Original article| Volume 41, ISSUE 10, P1694-1698, October 2006

The catheter is stuck: complications experienced during removal of a totally implantable venous access device. A single-center study in 200 children



      Totally implantable venous access devices (TIVAD) facilitate repeat intravenous therapy for children. Many children recover and the device may be removed. Although removal should be a simple procedure via a single incision, in our experience, this has not been the case.


      Two hundred consecutive cases of removal of TIVAD from September 2000 to January 2004 at Sophia Children's Hospital, Rotterdam, were reviewed.


      Average patient age was 5.9 years. The commonest indication for placement was administration of chemotherapy (88%); commonest indication for removal was remission of disease (70%). The median duration in situ of the catheter was 29 months (range, 0.4-91 months). Complications with removal of the polyurethane catheter of the TIVAD were experienced in 16% of cases. To enable removal, a second incision was required in 28 patients, venotomy in 5; the catheter could not be removed in 3. For all complicated removals the catheter had been in situ for longer than 20 months.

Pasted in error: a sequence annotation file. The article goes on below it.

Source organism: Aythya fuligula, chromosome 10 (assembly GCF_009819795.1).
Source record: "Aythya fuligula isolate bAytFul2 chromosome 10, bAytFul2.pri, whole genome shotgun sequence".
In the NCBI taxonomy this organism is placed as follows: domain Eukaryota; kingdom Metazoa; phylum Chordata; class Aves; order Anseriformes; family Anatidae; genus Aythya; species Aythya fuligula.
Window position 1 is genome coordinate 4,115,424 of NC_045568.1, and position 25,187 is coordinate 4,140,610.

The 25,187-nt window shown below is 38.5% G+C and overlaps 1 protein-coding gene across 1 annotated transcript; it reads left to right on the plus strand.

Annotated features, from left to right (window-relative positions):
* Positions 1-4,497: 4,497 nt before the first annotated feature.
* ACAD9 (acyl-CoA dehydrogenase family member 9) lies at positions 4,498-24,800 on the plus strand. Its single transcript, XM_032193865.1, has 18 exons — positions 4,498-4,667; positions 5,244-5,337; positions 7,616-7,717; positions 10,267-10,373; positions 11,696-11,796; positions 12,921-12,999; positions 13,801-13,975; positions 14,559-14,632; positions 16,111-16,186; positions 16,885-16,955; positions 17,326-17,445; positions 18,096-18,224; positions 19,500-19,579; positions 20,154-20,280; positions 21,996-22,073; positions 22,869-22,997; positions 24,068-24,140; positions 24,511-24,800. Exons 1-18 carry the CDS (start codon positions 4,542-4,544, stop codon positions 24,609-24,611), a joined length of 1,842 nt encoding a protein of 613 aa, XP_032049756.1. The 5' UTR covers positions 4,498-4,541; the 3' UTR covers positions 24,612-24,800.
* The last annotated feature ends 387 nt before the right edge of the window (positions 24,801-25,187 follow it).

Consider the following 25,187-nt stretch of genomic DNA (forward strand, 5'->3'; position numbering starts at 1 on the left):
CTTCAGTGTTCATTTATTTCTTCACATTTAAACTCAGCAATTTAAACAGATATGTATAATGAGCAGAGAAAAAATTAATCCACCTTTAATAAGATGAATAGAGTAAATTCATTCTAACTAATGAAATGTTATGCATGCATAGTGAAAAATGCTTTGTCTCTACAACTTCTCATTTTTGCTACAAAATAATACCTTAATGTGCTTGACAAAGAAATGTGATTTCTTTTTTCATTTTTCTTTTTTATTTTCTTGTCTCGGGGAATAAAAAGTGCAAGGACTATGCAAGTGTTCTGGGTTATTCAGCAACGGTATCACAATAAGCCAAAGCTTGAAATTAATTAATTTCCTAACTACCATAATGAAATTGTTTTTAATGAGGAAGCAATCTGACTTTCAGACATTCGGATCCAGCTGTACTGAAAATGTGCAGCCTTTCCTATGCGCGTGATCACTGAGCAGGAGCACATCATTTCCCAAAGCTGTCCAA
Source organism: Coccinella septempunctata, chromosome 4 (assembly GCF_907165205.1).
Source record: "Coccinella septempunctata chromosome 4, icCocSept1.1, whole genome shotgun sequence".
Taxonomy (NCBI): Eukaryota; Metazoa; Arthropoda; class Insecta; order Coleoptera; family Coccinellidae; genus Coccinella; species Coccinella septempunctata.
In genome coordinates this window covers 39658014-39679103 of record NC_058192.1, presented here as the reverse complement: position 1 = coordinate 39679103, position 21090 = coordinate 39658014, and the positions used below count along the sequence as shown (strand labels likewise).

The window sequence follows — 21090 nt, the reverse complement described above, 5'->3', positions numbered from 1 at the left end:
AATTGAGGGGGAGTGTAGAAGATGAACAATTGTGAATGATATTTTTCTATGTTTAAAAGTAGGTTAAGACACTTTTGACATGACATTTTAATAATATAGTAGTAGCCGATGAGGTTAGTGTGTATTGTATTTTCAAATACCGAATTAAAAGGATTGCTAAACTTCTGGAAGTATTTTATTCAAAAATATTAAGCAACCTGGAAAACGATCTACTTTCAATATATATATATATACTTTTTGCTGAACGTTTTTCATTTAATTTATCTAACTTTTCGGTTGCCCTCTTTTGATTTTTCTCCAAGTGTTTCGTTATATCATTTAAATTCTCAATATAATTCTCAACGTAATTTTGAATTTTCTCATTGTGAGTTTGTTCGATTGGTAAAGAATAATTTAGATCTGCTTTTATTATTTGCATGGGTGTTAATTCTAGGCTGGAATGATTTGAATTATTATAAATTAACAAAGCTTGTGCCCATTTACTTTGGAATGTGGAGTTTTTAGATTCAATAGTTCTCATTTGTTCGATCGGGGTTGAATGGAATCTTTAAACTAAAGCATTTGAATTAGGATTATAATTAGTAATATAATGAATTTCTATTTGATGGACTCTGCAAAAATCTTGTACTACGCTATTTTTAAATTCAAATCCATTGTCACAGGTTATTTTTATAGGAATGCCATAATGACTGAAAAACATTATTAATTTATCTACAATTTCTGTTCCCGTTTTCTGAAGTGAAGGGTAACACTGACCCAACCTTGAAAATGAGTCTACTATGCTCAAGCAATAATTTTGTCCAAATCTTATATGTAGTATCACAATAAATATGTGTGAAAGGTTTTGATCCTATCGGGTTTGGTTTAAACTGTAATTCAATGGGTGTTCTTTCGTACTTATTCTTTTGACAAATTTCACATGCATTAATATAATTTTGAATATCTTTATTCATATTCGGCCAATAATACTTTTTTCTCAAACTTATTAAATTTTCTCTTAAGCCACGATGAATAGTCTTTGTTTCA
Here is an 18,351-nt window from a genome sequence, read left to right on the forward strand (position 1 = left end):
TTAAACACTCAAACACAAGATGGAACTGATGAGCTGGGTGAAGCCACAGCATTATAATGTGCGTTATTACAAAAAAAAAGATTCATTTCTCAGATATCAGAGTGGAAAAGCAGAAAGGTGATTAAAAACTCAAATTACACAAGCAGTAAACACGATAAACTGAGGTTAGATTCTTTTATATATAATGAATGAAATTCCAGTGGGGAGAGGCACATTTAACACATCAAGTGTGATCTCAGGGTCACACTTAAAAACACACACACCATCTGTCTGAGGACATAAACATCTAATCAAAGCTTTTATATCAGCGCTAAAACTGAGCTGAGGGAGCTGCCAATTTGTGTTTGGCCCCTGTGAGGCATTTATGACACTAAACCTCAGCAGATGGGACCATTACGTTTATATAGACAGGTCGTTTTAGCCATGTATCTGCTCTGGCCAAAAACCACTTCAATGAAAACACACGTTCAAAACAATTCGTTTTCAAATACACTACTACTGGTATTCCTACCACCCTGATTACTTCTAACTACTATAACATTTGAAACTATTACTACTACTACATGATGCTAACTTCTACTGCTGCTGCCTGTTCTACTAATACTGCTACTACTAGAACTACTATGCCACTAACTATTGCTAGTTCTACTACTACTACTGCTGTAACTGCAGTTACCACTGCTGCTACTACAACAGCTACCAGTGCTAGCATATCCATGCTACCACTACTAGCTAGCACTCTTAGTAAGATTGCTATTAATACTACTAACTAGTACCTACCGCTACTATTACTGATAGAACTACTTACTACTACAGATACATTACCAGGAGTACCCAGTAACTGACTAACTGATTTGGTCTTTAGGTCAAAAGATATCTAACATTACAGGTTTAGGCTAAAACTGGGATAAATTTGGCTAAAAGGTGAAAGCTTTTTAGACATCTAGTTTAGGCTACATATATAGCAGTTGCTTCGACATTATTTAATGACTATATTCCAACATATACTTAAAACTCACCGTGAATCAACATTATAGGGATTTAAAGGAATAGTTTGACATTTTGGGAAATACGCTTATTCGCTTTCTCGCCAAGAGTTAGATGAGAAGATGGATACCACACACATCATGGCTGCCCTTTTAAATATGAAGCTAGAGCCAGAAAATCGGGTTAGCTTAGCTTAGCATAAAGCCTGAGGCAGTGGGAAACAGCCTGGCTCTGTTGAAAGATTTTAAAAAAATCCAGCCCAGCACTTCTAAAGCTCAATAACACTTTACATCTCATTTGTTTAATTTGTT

Long-term implantation of TIVAD with polyurethane catheter appears unsuitable owing to a high incidence of complication at time of removal.

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